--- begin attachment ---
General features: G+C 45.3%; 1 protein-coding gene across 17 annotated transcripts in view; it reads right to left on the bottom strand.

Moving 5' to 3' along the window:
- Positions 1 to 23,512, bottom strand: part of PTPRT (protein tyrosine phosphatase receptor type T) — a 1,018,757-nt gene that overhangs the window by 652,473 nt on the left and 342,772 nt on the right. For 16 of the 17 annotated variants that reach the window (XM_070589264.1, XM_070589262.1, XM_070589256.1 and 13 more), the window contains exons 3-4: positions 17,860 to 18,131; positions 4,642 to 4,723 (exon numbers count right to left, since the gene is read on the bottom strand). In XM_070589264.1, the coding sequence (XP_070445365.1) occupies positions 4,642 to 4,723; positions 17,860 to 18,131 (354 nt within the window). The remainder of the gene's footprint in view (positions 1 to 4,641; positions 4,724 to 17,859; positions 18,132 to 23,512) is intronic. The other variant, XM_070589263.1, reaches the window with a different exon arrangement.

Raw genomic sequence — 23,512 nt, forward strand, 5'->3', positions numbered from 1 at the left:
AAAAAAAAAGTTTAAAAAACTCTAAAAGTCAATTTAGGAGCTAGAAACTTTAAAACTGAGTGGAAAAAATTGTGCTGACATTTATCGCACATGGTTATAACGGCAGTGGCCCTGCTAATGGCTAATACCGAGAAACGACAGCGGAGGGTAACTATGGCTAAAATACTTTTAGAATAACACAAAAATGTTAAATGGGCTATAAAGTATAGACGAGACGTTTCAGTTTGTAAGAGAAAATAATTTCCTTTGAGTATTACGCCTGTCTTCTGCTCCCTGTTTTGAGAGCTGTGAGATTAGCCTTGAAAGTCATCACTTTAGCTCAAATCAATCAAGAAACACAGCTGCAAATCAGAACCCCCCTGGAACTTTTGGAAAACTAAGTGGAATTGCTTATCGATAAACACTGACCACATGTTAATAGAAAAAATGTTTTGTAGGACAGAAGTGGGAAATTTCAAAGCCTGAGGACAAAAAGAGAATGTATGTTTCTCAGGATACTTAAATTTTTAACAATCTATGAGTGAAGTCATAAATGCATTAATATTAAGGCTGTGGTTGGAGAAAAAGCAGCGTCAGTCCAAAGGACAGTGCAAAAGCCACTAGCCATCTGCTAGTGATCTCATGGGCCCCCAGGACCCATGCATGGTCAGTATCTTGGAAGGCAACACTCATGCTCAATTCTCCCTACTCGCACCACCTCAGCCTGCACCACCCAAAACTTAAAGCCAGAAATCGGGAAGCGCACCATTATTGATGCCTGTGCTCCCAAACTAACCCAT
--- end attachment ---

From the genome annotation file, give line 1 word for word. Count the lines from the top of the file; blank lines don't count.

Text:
General features: G+C 45.3%; 1 protein-coding gene across 17 annotated transcripts in view; it reads right to left on the bottom strand.